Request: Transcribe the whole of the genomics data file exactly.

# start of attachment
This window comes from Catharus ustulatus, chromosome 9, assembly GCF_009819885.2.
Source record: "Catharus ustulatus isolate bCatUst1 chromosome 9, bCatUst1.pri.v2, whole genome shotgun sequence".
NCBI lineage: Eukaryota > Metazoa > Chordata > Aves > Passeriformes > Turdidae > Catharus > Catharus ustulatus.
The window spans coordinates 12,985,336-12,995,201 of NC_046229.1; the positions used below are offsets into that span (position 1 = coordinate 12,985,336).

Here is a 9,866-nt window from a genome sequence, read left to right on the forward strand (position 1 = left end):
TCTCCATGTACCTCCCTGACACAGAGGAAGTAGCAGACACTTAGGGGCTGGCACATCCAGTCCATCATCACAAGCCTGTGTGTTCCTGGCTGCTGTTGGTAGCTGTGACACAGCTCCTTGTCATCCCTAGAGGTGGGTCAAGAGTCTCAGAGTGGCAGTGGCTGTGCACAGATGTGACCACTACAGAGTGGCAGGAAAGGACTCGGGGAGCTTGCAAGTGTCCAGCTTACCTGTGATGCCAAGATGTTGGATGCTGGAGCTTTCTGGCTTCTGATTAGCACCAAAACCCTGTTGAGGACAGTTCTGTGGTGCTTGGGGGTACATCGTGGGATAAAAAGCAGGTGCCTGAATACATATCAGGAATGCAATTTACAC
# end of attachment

This window comes from Catharus ustulatus, chromosome 9, assembly GCF_009819885.2.
Source record: "Catharus ustulatus isolate bCatUst1 chromosome 9, bCatUst1.pri.v2, whole genome shotgun sequence".
NCBI lineage: Eukaryota > Metazoa > Chordata > Aves > Passeriformes > Turdidae > Catharus > Catharus ustulatus.
The window spans coordinates 12,985,336-12,995,201 of NC_046229.1; the positions used below are offsets into that span (position 1 = coordinate 12,985,336).

Here is a 9,866-nt window from a genome sequence, read left to right on the forward strand (position 1 = left end):
TCTCCATGTACCTCCCTGACACAGAGGAAGTAGCAGACACTTAGGGGCTGGCACATCCAGTCCATCATCACAAGCCTGTGTGTTCCTGGCTGCTGTTGGTAGCTGTGACACAGCTCCTTGTCATCCCTAGAGGTGGGTCAAGAGTCTCAGAGTGGCAGTGGCTGTGCACAGATGTGACCACTACAGAGTGGCAGGAAAGGACTCGGGGAGCTTGCAAGTGTCCAGCTTACCTGTGATGCCAAGATGTTGGATGCTGGAGCTTTCTGGCTTCTGATTAGCACCAAAACCCTGTTGAGGACAGTTCTGTGGTGCTTGGGGGTACATCGTGGGATAAAAAGCAGGTGCCTGAATACATATCAGGAATGCAATTTACAC